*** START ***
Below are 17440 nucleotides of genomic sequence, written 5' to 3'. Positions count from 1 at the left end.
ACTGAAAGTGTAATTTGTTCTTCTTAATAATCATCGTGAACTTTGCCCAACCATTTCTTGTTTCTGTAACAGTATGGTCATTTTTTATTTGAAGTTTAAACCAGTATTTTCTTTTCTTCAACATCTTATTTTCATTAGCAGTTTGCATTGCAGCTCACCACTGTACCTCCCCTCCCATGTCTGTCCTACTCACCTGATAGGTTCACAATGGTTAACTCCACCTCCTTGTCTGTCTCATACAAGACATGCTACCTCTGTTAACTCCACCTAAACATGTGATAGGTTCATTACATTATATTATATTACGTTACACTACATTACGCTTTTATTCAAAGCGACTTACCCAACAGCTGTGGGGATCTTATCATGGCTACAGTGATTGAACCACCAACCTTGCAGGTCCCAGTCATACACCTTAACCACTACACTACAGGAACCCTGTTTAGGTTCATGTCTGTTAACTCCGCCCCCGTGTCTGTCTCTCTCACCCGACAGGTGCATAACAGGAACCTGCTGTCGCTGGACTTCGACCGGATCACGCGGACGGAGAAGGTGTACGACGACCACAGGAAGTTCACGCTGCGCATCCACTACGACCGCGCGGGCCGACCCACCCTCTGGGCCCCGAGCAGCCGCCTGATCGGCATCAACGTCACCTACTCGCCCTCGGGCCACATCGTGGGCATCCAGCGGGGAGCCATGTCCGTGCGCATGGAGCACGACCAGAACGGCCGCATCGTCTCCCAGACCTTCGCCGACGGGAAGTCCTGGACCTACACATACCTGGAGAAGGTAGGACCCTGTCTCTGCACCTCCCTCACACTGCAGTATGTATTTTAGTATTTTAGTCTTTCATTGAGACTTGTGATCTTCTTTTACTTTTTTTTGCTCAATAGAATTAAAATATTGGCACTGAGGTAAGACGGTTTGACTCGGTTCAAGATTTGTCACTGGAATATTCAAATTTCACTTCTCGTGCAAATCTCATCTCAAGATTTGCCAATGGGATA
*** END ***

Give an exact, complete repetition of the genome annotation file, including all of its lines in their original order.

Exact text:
Below are 17440 nucleotides of genomic sequence, written 5' to 3'. Positions count from 1 at the left end.
ACTGAAAGTGTAATTTGTTCTTCTTAATAATCATCGTGAACTTTGCCCAACCATTTCTTGTTTCTGTAACAGTATGGTCATTTTTTATTTGAAGTTTAAACCAGTATTTTCTTTTCTTCAACATCTTATTTTCATTAGCAGTTTGCATTGCAGCTCACCACTGTACCTCCCCTCCCATGTCTGTCCTACTCACCTGATAGGTTCACAATGGTTAACTCCACCTCCTTGTCTGTCTCATACAAGACATGCTACCTCTGTTAACTCCACCTAAACATGTGATAGGTTCATTACATTATATTATATTACGTTACACTACATTACGCTTTTATTCAAAGCGACTTACCCAACAGCTGTGGGGATCTTATCATGGCTACAGTGATTGAACCACCAACCTTGCAGGTCCCAGTCATACACCTTAACCACTACACTACAGGAACCCTGTTTAGGTTCATGTCTGTTAACTCCGCCCCCGTGTCTGTCTCTCTCACCCGACAGGTGCATAACAGGAACCTGCTGTCGCTGGACTTCGACCGGATCACGCGGACGGAGAAGGTGTACGACGACCACAGGAAGTTCACGCTGCGCATCCACTACGACCGCGCGGGCCGACCCACCCTCTGGGCCCCGAGCAGCCGCCTGATCGGCATCAACGTCACCTACTCGCCCTCGGGCCACATCGTGGGCATCCAGCGGGGAGCCATGTCCGTGCGCATGGAGCACGACCAGAACGGCCGCATCGTCTCCCAGACCTTCGCCGACGGGAAGTCCTGGACCTACACATACCTGGAGAAGGTAGGACCCTGTCTCTGCACCTCCCTCACACTGCAGTATGTATTTTAGTATTTTAGTCTTTCATTGAGACTTGTGATCTTCTTTTACTTTTTTTTGCTCAATAGAATTAAAATATTGGCACTGAGGTAAGACGGTTTGACTCGGTTCAAGATTTGTCACTGGAATATTCAAATTTCACTTCTCGTGCAAATCTCATCTCAAGATTTGCCAATGGGATA